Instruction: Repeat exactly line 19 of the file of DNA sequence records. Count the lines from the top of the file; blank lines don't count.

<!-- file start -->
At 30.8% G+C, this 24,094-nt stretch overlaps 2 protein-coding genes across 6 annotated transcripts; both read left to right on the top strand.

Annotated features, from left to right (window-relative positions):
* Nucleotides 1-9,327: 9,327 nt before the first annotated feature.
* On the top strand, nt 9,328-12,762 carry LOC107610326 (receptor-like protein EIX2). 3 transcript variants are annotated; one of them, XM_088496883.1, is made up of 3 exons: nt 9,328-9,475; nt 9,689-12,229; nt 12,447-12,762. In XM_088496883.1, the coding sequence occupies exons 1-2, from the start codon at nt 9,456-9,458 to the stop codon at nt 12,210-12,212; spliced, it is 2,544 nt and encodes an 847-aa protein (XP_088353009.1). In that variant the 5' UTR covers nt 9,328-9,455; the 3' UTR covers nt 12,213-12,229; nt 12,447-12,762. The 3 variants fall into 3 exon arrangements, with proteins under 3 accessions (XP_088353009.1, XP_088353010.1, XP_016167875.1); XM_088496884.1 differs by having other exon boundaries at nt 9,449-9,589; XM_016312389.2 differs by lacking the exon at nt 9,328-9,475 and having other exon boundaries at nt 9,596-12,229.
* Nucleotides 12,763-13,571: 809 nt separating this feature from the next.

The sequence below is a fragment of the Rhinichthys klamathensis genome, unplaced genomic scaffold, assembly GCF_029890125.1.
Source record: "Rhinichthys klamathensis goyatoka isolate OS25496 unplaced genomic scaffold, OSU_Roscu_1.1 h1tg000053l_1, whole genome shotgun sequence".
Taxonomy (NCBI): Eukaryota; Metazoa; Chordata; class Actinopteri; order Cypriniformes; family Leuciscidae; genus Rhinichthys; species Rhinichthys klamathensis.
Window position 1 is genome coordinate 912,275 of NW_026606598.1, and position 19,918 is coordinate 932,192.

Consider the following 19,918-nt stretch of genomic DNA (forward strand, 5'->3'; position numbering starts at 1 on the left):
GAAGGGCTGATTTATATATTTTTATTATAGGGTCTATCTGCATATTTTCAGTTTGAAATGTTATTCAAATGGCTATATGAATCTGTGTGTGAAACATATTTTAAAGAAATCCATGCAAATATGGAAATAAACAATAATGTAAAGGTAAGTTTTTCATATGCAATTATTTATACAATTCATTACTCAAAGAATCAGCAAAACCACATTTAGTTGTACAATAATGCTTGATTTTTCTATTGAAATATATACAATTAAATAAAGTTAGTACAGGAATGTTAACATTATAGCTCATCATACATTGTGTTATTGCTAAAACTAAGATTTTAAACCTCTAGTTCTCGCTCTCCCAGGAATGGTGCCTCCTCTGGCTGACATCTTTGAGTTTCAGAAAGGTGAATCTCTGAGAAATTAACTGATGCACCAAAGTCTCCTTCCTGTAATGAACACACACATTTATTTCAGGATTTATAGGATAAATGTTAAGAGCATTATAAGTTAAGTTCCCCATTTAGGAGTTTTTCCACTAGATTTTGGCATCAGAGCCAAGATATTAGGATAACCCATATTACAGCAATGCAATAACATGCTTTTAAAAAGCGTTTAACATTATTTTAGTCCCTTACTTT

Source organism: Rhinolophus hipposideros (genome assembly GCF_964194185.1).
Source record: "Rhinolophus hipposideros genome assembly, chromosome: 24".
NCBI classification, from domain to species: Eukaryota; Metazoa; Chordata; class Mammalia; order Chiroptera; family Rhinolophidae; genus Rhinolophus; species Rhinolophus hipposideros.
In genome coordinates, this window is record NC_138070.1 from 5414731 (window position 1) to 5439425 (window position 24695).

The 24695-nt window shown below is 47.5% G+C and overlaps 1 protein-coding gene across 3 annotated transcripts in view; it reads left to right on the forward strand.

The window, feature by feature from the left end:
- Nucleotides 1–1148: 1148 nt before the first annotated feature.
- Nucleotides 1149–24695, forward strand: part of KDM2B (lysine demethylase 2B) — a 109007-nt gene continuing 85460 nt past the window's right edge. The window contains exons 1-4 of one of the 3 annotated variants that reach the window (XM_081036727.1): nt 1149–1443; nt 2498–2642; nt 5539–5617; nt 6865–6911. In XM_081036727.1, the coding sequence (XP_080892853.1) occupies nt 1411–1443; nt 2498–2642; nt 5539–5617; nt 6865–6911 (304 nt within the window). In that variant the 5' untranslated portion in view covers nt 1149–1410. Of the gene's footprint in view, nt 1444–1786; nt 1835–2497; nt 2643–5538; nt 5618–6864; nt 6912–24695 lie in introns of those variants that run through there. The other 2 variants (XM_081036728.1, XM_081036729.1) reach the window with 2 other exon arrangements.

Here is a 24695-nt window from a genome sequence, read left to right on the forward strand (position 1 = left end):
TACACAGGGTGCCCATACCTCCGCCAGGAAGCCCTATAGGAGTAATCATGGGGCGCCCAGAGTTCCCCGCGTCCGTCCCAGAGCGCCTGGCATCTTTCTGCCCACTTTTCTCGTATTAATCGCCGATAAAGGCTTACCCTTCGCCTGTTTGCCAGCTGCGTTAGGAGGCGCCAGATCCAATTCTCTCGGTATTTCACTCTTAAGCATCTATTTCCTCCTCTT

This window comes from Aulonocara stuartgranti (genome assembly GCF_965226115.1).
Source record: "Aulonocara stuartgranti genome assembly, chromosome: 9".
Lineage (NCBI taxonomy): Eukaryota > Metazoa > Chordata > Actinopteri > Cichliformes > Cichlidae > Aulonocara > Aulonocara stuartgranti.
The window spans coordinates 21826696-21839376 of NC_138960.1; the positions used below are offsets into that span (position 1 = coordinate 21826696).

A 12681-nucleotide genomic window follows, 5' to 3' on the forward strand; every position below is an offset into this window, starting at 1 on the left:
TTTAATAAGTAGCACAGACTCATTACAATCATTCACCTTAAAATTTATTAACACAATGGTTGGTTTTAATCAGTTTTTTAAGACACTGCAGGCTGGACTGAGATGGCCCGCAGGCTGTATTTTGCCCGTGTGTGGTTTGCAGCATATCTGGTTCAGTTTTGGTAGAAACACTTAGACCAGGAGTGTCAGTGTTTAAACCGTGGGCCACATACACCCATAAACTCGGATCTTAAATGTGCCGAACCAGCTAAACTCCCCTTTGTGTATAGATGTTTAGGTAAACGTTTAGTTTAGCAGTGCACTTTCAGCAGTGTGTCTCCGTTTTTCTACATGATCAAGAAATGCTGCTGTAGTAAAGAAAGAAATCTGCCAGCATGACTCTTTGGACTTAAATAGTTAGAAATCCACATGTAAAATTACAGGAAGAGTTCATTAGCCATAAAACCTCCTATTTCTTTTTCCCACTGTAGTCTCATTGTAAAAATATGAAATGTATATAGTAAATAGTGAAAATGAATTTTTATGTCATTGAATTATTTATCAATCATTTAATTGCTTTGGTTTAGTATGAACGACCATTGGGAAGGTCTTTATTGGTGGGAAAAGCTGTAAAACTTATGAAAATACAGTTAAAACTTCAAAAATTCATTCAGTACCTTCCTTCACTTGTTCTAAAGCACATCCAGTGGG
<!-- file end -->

- Nucleotides 1149–24695, forward strand: part of KDM2B (lysine demethylase 2B) — a 109007-nt gene continuing 85460 nt past the window's right edge. The window contains exons 1-4 of one of the 3 annotated variants that reach the window (XM_081036727.1): nt 1149–1443; nt 2498–2642; nt 5539–5617; nt 6865–6911. In XM_081036727.1, the coding sequence (XP_080892853.1) occupies nt 1411–1443; nt 2498–2642; nt 5539–5617; nt 6865–6911 (304 nt within the window). In that variant the 5' untranslated portion in view covers nt 1149–1410. Of the gene's footprint in view, nt 1444–1786; nt 1835–2497; nt 2643–5538; nt 5618–6864; nt 6912–24695 lie in introns of those variants that run through there. The other 2 variants (XM_081036728.1, XM_081036729.1) reach the window with 2 other exon arrangements.